The group blog of The New Republic
March 30, 2007
Looks like the Interior Department has been outsourcing policy analysis to the 13-year-olds playing World of Warcraft in their parents' basement. (Um, really.)
It goes without saying that one of the worst consequences of the Bush administration is our damaged reputation abroad. But a corollary to that damage has been an overreaction on some parts of the left (and the paleo-conservative right) about America's moral standing in the world. America, and Americans, are so much more than the leaders we elect.
March 29, 2007
Democrats tell The Hill that John McCain nearly switched parties in 2001. McCain's camp denies it. But the Hill article reminds us how much talk there was about this at the time. (Tom Daschle recounted it in a memoir, among other things.) I myself heard about it contemporaneously from a very plugged-in Democratic operative.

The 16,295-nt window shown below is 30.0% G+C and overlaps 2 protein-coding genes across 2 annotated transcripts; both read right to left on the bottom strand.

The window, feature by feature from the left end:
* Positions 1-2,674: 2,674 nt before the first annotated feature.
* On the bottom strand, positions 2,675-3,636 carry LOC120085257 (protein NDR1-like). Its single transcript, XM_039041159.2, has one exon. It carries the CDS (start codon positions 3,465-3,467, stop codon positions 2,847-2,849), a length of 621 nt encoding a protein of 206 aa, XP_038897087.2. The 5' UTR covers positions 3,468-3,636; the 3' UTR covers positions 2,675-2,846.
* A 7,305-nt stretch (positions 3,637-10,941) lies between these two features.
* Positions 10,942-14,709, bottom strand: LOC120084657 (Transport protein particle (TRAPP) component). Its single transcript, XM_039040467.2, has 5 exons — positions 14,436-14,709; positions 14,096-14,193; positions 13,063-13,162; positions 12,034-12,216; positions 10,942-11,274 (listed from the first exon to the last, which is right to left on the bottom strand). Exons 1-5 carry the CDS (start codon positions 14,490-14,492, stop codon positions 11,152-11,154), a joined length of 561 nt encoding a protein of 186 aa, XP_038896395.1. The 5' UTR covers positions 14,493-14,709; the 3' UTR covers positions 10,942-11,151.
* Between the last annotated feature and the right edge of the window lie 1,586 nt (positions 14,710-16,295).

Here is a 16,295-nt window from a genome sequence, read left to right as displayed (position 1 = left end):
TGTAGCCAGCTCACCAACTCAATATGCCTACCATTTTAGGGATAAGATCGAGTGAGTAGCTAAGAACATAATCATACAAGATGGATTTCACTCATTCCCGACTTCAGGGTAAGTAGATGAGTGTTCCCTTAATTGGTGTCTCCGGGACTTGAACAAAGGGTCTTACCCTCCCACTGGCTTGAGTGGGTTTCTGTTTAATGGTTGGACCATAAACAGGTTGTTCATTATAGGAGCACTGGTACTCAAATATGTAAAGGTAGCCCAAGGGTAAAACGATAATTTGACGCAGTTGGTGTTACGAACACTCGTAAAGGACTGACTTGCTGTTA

One of the more interesting political spectacles of recent weeks was the joint appearance by SEIU President Andy Stern and Wal-Mart CEO Lee Scott, in which the two joined in calling for universal health coverage by 2012. That the two arch-enemies of the labor-business world would embrace this cause together suggests that the politics of health care reform are changing and that business, longtime opponent of universal coverage, was finally coming around.
Or does it?
Via Brad DeLong, Dani Rodrik adds his influential voice to the chorus of highly respected economists dissenting from the idea that globalization is an unmitigated good -- and that the best thing governments can do for their citizens is to get out of the way: